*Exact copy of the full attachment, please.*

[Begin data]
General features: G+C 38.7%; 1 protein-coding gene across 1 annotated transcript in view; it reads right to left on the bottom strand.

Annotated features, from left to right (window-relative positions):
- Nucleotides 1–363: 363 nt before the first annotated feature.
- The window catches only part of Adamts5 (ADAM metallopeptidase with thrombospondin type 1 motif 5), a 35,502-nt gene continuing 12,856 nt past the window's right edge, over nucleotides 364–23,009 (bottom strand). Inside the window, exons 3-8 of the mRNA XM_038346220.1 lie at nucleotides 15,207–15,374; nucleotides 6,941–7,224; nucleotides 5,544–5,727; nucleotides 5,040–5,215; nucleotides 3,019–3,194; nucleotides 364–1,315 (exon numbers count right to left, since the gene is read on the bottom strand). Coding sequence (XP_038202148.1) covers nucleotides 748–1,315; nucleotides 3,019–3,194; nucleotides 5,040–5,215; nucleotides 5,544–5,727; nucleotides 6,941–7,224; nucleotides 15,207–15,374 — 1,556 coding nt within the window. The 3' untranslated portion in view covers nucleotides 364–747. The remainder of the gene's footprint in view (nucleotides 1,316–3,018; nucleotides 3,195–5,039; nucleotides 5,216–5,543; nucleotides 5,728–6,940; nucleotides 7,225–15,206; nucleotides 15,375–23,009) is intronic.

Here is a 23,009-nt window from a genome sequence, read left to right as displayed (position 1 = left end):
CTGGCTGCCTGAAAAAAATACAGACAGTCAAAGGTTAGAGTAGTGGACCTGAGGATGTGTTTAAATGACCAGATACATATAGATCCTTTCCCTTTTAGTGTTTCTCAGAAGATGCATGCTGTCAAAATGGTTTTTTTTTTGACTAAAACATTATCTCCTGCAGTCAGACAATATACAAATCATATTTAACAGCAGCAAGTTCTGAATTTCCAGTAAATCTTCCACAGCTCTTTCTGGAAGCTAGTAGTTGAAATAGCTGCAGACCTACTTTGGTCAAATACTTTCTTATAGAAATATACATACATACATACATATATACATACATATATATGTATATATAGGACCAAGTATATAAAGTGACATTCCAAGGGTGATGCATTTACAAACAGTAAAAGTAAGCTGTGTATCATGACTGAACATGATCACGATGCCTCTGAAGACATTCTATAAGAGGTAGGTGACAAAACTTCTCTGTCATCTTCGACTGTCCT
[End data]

General features: G+C 38.7%; 1 protein-coding gene across 1 annotated transcript in view; it reads right to left on the bottom strand.

Annotated features, from left to right (window-relative positions):
- Nucleotides 1–363: 363 nt before the first annotated feature.
- The window catches only part of Adamts5 (ADAM metallopeptidase with thrombospondin type 1 motif 5), a 35,502-nt gene continuing 12,856 nt past the window's right edge, over nucleotides 364–23,009 (bottom strand). Inside the window, exons 3-8 of the mRNA XM_038346220.1 lie at nucleotides 15,207–15,374; nucleotides 6,941–7,224; nucleotides 5,544–5,727; nucleotides 5,040–5,215; nucleotides 3,019–3,194; nucleotides 364–1,315 (exon numbers count right to left, since the gene is read on the bottom strand). Coding sequence (XP_038202148.1) covers nucleotides 748–1,315; nucleotides 3,019–3,194; nucleotides 5,040–5,215; nucleotides 5,544–5,727; nucleotides 6,941–7,224; nucleotides 15,207–15,374 — 1,556 coding nt within the window. The 3' untranslated portion in view covers nucleotides 364–747. The remainder of the gene's footprint in view (nucleotides 1,316–3,018; nucleotides 3,195–5,039; nucleotides 5,216–5,543; nucleotides 5,728–6,940; nucleotides 7,225–15,206; nucleotides 15,375–23,009) is intronic.

Here is a 23,009-nt window from a genome sequence, read left to right as displayed (position 1 = left end):
CTGGCTGCCTGAAAAAAATACAGACAGTCAAAGGTTAGAGTAGTGGACCTGAGGATGTGTTTAAATGACCAGATACATATAGATCCTTTCCCTTTTAGTGTTTCTCAGAAGATGCATGCTGTCAAAATGGTTTTTTTTTTGACTAAAACATTATCTCCTGCAGTCAGACAATATACAAATCATATTTAACAGCAGCAAGTTCTGAATTTCCAGTAAATCTTCCACAGCTCTTTCTGGAAGCTAGTAGTTGAAATAGCTGCAGACCTACTTTGGTCAAATACTTTCTTATAGAAATATACATACATACATACATATATACATACATATATATGTATATATAGGACCAAGTATATAAAGTGACATTCCAAGGGTGATGCATTTACAAACAGTAAAAGTAAGCTGTGTATCATGACTGAACATGATCACGATGCCTCTGAAGACATTCTATAAGAGGTAGGTGACAAAACTTCTCTGTCATCTTCGACTGTCCT